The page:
Jurisdiction and opt out clause: In its turn the jurisdiction clause means that in case of any controversy or breach of the terms of the contract, in which court, the action is to be brought. This is commonly referred to as the jurisdiction clause. At times they opt that if at all there is a dispute, then the law suit must be filed in the same location. This is not possible because it provision is acknowledged as the ‘opt out clause’. For instance, all the related disputes or conflicts of the parties shall be resolved by the Delhi Courts. 

Force majeure clause: As such, every good drafter should always incorporate a force majeure clause into a contract they are preparing. Indeed, the force majeure clause is one of the strongest legal weapons. A force majeure clause enables the innocent party to be out of the action of breach of contract in circumstances where the party was unable to, owing to some event of the element of surprise or God’s act (deluge, fire, earthquake, among others) to meet a contract’s obligation in a given period. 

Residuary clause: The residuary clause is also regarded to as the protecting clause, i.e., If something beyond the contract’s specification happens, what could be the strategy to manage that particular occurrence. The residuary clause contains provisions as to apposite to such a case.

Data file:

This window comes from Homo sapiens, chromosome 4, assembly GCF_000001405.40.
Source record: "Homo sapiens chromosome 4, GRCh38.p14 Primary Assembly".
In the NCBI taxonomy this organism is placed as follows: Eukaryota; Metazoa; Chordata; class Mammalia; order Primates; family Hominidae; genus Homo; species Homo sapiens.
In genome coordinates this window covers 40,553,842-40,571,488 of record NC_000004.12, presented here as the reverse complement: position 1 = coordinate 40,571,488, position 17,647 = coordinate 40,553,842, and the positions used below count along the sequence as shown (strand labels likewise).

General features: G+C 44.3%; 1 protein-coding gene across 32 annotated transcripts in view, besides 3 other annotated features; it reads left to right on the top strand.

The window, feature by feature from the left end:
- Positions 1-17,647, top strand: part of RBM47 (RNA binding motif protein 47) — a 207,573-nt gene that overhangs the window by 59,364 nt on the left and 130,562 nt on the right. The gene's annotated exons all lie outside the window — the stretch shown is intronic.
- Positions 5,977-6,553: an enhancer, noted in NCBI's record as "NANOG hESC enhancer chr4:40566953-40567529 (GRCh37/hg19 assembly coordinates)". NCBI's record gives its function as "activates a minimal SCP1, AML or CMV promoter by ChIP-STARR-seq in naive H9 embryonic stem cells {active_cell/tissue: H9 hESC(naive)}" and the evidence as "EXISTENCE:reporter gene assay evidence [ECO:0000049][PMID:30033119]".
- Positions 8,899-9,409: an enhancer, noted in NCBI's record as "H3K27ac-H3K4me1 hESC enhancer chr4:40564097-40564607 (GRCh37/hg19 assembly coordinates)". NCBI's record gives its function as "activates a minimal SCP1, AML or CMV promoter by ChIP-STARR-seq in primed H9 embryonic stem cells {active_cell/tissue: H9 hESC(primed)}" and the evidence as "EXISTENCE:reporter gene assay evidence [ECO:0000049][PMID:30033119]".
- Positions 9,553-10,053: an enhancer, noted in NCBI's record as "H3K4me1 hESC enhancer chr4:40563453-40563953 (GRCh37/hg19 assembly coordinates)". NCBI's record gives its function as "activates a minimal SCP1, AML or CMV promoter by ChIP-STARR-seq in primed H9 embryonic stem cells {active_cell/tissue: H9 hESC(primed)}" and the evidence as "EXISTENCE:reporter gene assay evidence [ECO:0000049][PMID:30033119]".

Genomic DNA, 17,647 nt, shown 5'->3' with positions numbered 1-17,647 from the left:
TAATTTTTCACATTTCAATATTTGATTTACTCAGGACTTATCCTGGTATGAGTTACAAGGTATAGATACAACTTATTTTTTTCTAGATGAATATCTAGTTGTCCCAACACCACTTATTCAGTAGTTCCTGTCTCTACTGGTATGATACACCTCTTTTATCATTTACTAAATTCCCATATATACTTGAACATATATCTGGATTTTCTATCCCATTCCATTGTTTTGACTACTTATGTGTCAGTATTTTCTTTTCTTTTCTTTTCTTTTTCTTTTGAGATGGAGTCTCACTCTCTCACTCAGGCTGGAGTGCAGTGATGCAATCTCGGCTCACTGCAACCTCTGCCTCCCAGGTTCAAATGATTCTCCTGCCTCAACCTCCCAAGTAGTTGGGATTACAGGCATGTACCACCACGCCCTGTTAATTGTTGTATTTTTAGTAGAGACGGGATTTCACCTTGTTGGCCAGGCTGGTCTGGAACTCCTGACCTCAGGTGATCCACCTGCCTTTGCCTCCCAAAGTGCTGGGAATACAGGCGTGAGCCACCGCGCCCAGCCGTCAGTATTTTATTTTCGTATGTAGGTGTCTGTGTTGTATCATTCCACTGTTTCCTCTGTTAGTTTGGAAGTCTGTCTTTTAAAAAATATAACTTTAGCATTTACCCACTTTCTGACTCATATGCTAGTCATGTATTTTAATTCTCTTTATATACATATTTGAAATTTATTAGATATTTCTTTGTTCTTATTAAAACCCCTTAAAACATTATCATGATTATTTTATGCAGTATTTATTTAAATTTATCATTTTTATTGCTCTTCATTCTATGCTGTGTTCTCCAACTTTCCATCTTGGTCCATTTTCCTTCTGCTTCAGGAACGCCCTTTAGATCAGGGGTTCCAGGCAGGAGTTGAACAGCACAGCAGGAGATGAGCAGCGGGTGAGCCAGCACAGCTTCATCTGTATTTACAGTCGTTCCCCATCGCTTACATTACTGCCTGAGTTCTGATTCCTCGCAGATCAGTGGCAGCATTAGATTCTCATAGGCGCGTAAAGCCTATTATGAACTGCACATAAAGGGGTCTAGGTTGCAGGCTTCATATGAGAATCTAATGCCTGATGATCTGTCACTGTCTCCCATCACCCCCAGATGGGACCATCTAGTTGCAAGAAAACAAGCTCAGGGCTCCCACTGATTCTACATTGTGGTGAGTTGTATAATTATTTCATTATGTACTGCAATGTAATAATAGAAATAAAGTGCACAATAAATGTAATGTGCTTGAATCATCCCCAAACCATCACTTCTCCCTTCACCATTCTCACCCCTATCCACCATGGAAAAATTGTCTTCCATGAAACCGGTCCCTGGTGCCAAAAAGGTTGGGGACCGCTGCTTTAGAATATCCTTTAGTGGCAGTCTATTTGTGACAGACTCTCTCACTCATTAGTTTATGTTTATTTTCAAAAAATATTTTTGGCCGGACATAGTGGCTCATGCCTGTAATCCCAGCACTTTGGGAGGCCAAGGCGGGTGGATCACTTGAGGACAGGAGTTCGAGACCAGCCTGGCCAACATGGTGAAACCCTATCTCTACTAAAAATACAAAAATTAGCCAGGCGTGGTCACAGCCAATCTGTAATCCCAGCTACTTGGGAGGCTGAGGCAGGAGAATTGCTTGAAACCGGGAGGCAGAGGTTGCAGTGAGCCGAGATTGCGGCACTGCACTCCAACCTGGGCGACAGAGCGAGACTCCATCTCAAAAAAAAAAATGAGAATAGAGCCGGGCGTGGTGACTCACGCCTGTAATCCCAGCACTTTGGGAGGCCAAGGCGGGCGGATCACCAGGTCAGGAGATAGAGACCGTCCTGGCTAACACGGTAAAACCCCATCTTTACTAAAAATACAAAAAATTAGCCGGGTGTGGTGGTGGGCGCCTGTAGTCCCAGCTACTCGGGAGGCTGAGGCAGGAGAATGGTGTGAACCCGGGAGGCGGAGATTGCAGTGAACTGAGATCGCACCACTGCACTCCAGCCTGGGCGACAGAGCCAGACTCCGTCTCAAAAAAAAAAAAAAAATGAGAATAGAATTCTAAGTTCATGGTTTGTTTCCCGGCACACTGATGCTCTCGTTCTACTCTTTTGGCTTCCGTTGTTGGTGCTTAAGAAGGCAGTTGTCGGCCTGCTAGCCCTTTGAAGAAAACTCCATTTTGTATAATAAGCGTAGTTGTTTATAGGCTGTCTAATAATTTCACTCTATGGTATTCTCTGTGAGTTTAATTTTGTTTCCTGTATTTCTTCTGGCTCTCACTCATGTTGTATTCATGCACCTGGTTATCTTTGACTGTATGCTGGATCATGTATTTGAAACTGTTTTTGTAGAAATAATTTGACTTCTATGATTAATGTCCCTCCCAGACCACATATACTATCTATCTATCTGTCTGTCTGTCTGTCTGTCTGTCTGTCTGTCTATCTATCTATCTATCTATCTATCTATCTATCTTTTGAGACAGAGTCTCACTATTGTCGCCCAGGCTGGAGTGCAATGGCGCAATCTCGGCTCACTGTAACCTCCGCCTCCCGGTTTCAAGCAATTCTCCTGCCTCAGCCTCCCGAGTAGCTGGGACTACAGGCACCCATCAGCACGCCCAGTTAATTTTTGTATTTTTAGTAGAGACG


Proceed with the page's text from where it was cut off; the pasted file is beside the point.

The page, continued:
• When drafting a contract, the first thing that has to be assessed is whether all the parties to the contract are legal capacitated, meaning they are eighteen years or older and are of sound mind. 
  • The second step being the assessment of consideration; Some thought has to be given; without thought there cannot be a contract even if it is the simplest, a trade of any object or service, or a promise of the same, etc. 
  • The third and final step is to inform the parties of the terms of the contract and both parties must agree upon all the terms of the contract. 
  • In cases where the contract is likely to contain such items as trade secrets or any other type of data that is deemed to be confidential, then a confidentiality clause must be included in the contract. This confidentiality clause is highly recommended since the issue is basically kept under wraps and security is assured.
  • There is the legal requirement that one should ensure that he or she is not violating the law through the contract formed. If the terms of the contract are against the provisions of the law, the particular contract would not be valid. The contract and all its clauses must locally be in accordance with the law. 
  • Once all the above stated points are agreed to, it is typed as a draft that is open for acceptance and this means that the contract is tested and confirmed by both parties before it becomes enforceable and signed (normally at the end of the document).